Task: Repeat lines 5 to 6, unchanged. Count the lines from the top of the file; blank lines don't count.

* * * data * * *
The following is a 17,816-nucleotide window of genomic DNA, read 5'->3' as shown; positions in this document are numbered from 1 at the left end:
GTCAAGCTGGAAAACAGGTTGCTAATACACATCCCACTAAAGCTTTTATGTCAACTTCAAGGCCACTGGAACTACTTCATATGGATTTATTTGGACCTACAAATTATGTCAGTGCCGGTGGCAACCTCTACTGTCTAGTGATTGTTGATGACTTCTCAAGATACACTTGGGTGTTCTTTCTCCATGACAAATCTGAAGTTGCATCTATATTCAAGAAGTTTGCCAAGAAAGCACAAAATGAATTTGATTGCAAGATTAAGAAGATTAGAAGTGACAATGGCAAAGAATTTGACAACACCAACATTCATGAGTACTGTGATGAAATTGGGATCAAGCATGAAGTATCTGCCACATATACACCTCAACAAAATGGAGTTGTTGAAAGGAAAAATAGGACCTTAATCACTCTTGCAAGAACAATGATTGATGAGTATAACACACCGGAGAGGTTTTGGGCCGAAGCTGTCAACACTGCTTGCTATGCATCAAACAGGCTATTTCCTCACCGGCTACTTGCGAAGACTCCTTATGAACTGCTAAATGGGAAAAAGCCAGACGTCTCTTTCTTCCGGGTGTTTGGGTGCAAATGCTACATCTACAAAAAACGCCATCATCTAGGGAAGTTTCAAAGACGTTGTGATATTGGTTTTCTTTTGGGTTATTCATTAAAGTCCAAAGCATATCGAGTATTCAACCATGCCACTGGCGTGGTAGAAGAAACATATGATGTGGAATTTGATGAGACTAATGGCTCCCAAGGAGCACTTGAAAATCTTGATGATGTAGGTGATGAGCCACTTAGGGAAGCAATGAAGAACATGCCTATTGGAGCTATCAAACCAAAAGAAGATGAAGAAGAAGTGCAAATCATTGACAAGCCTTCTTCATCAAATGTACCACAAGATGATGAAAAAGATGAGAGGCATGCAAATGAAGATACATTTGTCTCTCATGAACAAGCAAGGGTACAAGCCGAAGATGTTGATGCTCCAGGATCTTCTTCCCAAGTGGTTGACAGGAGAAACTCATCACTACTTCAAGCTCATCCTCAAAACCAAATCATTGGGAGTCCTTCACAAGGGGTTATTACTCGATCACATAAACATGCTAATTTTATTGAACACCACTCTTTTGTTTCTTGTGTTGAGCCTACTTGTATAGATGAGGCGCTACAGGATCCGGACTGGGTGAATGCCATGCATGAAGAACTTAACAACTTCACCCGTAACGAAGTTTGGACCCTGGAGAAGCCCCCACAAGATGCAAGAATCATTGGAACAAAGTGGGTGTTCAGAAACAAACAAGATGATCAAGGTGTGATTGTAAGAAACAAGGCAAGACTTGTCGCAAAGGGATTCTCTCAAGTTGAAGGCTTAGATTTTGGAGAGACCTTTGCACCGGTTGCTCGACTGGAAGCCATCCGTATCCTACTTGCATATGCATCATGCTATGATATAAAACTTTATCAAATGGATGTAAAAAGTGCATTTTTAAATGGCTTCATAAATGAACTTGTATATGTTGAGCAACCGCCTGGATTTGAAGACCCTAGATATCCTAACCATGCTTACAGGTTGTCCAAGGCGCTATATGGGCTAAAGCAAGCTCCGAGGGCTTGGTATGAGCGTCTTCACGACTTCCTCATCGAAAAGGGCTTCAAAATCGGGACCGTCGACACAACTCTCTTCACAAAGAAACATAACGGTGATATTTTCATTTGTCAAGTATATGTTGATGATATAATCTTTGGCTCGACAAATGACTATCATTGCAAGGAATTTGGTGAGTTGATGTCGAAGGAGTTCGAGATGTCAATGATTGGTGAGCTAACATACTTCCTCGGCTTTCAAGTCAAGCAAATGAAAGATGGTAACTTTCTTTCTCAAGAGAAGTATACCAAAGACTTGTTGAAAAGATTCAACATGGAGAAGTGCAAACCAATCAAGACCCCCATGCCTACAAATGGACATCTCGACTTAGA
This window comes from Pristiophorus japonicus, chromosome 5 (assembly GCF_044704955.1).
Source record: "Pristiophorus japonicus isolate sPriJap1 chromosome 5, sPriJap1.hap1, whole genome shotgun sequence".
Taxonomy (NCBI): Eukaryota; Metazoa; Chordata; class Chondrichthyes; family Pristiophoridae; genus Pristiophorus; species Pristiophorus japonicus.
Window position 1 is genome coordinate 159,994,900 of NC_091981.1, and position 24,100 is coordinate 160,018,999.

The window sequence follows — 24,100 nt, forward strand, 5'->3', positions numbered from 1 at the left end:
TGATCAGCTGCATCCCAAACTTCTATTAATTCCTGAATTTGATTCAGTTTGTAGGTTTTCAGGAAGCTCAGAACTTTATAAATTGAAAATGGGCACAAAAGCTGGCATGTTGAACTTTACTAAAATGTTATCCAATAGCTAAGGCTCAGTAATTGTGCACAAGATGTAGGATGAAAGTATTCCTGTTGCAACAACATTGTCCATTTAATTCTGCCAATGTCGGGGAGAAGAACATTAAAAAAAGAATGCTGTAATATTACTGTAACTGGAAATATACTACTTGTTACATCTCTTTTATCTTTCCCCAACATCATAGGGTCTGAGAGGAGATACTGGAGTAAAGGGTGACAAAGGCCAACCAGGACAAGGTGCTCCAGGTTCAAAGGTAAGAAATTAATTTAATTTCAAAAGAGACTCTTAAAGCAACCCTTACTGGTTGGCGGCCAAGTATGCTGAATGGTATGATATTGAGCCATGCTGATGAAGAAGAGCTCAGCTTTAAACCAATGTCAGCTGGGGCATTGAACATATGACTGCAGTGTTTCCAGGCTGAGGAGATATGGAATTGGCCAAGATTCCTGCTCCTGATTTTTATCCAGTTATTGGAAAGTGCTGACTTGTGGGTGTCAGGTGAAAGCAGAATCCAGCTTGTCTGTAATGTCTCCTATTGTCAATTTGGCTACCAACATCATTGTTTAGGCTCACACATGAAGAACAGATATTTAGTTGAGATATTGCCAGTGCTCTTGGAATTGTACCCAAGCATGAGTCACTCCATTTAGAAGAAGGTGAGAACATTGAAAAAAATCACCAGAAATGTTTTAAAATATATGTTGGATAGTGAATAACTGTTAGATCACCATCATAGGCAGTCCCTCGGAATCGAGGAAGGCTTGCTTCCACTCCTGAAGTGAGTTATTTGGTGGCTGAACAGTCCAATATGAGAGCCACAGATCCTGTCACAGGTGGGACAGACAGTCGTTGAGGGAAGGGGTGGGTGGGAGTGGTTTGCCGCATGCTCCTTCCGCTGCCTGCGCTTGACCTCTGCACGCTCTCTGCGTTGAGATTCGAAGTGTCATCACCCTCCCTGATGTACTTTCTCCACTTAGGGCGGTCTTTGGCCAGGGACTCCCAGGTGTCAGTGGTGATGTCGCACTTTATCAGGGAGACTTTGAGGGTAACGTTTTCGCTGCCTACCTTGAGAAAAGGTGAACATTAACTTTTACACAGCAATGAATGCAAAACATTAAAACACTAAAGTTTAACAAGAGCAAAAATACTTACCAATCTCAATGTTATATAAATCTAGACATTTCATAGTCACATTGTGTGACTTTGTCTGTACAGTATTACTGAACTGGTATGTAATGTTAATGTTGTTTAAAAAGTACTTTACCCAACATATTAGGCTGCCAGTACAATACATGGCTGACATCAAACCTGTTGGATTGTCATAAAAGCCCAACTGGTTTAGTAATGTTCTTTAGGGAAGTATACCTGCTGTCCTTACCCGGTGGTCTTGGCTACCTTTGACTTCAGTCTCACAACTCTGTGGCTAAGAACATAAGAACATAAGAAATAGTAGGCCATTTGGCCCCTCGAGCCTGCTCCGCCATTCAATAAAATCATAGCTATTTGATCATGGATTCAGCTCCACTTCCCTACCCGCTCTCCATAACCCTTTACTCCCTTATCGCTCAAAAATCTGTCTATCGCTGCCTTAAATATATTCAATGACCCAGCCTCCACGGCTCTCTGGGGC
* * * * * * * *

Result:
Taxonomy (NCBI): Eukaryota; Metazoa; Chordata; class Chondrichthyes; family Pristiophoridae; genus Pristiophorus; species Pristiophorus japonicus.
Window position 1 is genome coordinate 159,994,900 of NC_091981.1, and position 24,100 is coordinate 160,018,999.